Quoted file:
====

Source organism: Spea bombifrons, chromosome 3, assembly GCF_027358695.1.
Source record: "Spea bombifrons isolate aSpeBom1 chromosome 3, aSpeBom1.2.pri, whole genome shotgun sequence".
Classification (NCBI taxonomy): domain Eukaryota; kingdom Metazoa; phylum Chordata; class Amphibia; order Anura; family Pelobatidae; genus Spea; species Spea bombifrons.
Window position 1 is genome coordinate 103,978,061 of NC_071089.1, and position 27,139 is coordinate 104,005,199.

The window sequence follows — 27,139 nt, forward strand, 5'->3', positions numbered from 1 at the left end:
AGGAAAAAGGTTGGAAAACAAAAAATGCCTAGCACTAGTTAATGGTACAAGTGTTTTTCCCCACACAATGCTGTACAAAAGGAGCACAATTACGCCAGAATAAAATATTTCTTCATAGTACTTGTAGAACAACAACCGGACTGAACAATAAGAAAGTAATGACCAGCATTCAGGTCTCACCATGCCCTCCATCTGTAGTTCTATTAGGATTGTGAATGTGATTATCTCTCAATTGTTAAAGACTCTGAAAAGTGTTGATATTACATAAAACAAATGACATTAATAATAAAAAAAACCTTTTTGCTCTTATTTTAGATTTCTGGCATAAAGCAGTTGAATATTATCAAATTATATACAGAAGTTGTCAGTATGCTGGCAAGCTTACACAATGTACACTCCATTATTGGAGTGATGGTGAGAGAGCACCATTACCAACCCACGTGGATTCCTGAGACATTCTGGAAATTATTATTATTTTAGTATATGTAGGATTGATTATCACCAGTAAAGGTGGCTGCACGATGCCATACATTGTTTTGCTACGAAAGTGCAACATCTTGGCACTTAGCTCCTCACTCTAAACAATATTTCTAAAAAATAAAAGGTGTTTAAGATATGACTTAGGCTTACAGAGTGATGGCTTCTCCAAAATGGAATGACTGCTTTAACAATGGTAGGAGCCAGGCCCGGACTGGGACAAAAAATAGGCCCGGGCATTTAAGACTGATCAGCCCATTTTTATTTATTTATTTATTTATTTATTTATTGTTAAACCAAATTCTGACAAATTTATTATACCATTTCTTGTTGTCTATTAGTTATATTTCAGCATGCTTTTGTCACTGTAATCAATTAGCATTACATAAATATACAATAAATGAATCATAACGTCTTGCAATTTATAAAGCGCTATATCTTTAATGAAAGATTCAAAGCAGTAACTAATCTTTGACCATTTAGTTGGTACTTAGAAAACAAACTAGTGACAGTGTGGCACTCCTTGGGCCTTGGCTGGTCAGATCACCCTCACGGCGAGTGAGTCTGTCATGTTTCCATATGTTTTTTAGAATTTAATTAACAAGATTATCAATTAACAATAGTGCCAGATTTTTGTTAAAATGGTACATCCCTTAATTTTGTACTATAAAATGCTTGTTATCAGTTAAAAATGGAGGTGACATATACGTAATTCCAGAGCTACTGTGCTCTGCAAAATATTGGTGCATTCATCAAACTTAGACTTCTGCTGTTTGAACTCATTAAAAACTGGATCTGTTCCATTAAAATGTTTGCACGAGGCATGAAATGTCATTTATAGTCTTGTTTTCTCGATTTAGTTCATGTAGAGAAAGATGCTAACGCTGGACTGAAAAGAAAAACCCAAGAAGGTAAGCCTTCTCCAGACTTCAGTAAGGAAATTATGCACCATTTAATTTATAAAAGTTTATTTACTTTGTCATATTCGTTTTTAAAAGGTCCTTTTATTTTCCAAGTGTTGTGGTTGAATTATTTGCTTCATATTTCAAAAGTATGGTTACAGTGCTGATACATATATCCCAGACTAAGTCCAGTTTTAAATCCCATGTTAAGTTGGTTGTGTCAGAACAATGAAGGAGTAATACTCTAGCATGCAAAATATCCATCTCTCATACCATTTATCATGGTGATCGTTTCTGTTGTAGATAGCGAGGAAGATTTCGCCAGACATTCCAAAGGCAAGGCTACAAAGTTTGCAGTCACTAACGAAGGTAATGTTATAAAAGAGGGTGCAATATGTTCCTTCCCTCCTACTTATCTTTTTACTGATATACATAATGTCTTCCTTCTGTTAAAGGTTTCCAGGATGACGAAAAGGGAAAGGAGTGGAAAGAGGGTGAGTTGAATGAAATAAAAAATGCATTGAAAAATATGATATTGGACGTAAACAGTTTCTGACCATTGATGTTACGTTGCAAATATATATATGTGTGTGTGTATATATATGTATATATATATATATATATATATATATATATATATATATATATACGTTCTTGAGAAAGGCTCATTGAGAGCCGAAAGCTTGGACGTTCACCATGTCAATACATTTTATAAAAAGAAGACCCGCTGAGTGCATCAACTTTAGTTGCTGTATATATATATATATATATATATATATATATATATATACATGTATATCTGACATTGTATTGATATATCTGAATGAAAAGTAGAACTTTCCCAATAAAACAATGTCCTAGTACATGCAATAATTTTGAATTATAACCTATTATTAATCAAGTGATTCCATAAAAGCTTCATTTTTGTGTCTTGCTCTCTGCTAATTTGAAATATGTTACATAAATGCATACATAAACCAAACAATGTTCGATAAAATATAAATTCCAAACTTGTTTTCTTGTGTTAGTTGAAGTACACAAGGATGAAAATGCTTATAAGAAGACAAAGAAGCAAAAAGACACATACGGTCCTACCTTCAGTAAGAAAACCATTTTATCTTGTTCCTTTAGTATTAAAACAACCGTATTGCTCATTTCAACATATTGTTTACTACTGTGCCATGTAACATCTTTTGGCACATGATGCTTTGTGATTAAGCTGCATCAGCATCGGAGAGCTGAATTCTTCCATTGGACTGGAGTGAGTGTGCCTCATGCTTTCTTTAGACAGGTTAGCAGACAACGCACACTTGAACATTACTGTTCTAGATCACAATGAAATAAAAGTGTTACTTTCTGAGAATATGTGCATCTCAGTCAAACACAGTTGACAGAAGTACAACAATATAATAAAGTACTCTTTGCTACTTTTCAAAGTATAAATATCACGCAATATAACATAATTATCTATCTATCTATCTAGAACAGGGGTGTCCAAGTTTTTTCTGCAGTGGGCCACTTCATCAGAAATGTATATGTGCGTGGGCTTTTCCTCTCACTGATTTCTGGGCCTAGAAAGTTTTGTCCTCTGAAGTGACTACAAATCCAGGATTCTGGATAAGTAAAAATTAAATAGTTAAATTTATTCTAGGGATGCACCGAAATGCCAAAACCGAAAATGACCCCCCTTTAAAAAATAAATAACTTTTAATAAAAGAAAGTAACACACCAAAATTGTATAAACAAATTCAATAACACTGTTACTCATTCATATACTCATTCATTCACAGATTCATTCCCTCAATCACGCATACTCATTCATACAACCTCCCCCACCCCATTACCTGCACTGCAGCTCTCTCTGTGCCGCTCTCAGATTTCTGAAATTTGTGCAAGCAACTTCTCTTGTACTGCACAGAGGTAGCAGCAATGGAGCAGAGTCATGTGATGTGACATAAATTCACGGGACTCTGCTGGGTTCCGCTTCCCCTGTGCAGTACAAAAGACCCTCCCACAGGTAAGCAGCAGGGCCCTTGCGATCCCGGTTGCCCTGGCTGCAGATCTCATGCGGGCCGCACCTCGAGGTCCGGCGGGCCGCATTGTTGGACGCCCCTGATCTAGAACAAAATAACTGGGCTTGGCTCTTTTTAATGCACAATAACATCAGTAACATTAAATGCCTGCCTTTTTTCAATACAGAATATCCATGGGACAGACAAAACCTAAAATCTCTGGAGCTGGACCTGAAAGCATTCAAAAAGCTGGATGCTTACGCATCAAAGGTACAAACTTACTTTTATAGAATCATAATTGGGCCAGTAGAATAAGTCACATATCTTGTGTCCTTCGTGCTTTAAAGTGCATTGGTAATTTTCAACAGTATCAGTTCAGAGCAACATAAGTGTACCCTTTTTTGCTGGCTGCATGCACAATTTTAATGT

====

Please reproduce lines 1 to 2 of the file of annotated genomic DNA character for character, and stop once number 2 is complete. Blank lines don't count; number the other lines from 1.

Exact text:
Source organism: Spea bombifrons, chromosome 3, assembly GCF_027358695.1.
Source record: "Spea bombifrons isolate aSpeBom1 chromosome 3, aSpeBom1.2.pri, whole genome shotgun sequence".